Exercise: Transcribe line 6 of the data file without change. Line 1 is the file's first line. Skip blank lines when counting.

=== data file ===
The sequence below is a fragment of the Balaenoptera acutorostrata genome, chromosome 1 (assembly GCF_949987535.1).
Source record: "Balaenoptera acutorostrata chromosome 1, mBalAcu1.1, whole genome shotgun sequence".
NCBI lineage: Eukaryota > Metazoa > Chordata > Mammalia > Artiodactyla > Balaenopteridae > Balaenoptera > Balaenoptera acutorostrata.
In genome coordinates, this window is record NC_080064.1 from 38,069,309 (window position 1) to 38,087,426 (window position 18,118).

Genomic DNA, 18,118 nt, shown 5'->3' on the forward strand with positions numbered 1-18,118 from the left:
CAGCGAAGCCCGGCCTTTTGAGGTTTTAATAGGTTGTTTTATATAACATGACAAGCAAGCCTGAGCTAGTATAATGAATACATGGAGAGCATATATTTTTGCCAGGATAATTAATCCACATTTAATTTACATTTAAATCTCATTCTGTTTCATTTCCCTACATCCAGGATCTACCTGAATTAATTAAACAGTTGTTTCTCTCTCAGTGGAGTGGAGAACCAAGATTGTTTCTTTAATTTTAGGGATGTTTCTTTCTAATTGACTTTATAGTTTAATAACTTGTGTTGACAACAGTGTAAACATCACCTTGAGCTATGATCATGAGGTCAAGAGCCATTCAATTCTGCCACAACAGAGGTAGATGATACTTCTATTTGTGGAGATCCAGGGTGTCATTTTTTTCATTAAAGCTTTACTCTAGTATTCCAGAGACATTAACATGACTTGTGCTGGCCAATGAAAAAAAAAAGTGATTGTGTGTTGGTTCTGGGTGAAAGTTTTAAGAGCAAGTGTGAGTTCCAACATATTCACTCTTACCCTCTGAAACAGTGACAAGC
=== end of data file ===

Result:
CAGCGAAGCCCGGCCTTTTGAGGTTTTAATAGGTTGTTTTATATAACATGACAAGCAAGCCTGAGCTAGTATAATGAATACATGGAGAGCATATATTTTTGCCAGGATAATTAATCCACATTTAATTTACATTTAAATCTCATTCTGTTTCATTTCCCTACATCCAGGATCTACCTGAATTAATTAAACAGTTGTTTCTCTCTCAGTGGAGTGGAGAACCAAGATTGTTTCTTTAATTTTAGGGATGTTTCTTTCTAATTGACTTTATAGTTTAATAACTTGTGTTGACAACAGTGTAAACATCACCTTGAGCTATGATCATGAGGTCAAGAGCCATTCAATTCTGCCACAACAGAGGTAGATGATACTTCTATTTGTGGAGATCCAGGGTGTCATTTTTTTCATTAAAGCTTTACTCTAGTATTCCAGAGACATTAACATGACTTGTGCTGGCCAATGAAAAAAAAAAGTGATTGTGTGTTGGTTCTGGGTGAAAGTTTTAAGAGCAAGTGTGAGTTCCAACATATTCACTCTTACCCTCTGAAACAGTGACAAGC